Corrected: This article presented data on student test scores incorrectly. The study found that 4th grade students in a nationally representative sample of charter schools scored 4.2 points behind students in regular public schools on the National Assessment of Educational Progress in reading, and 4.7 points behind regular public-school students in mathematics, when various student characteristics were considered. Those score differences were measured on the NAEP achievement scale of zero to 500.
In discussing a new federal study on charter schools last week, the commissioner of statistics for the U.S. Department of Education reiterated that his office should not be initiating analyses such as that one and a recent comparison of public and private schools, both of which he believes rely too much on subjective judgments.
The two studies—which used data from the National Assessment of Educational Progress that were adjusted for student and school differences—reported generally favorable academic results for regular public schools when compared with private schools and public charter schools. The studies, though, did not track scores over time, and could not take into account students’ prior achievement.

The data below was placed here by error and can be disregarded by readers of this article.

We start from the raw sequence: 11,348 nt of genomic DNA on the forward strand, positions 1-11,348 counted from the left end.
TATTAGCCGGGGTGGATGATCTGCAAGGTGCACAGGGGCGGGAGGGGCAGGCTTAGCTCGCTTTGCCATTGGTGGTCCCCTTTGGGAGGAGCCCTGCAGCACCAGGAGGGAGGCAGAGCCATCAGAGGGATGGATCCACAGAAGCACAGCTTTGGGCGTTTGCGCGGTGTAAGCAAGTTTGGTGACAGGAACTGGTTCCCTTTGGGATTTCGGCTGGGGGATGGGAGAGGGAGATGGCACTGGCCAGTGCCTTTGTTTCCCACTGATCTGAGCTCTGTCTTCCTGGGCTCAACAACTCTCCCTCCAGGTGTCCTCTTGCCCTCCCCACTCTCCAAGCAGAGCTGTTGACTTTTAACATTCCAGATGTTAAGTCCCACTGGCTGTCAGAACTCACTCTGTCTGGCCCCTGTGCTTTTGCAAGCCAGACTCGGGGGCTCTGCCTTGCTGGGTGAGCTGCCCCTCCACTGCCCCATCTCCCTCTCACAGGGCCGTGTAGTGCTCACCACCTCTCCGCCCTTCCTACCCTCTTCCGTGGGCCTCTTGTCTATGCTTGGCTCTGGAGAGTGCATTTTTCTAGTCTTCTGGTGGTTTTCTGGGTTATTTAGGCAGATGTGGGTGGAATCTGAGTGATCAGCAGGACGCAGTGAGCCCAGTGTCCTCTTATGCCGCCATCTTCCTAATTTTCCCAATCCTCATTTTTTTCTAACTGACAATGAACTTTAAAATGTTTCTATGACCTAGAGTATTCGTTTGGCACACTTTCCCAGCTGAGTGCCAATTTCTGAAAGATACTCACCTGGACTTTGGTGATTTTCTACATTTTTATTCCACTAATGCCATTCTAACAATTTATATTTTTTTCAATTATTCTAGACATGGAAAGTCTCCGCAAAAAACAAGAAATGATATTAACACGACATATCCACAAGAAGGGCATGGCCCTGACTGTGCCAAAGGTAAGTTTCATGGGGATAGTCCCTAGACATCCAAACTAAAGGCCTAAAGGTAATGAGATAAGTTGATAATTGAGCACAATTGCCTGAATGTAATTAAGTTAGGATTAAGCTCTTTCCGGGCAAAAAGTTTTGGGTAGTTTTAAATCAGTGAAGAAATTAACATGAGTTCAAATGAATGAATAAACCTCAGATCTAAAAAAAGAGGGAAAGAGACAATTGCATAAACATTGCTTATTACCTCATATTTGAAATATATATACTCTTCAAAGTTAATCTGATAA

Mark S. Schneider, the commissioner of the National Center for Education Statistics, said of the private school study earlier this month that it was not proper for the NCES to have directed a report that went so far in making judgments about how to interpret raw school data.
He repeated such concerns during a conference call last week on the charter study, saying that both analyses, which were initiated under his predecessor, could lead outsiders to question the statistics center’s impartiality.
“We do not have plans to replicate this analysis using the 2005 or eventually the 2007 data,” Mr. Schneider said of the charter study during the Aug. 22 call. “That task is best left to individual researchers, who should be competing with each other in the marketplace of ideas.”
The charter study, after taking into account a range of student and school characteristics such as race, family income, and other socioeconomic variables, found that charter schools on average trailed regular public schools in 4th grade achievement in both reading and mathematics. The study found the average reading score for the 150 charters sampled was 4.2 percentage points behind that for a much larger sample of regular public schools. For mathematics, charter schools were 4.7 percentage points behind. (Reanalysis of NAEP Scores Finds Charter Schools Lagging, this issue.)
The commissioner initially had voiced reservations about the NCES’ involvement in the private school study at an Aug. 4 meeting of the National Assessment Governing Board in McLean, Va., and elaborated on those comments in an interviewafterward. The governing board sets policy for the National Assessment of Educational Progress, or NAEP, which the NCES administers.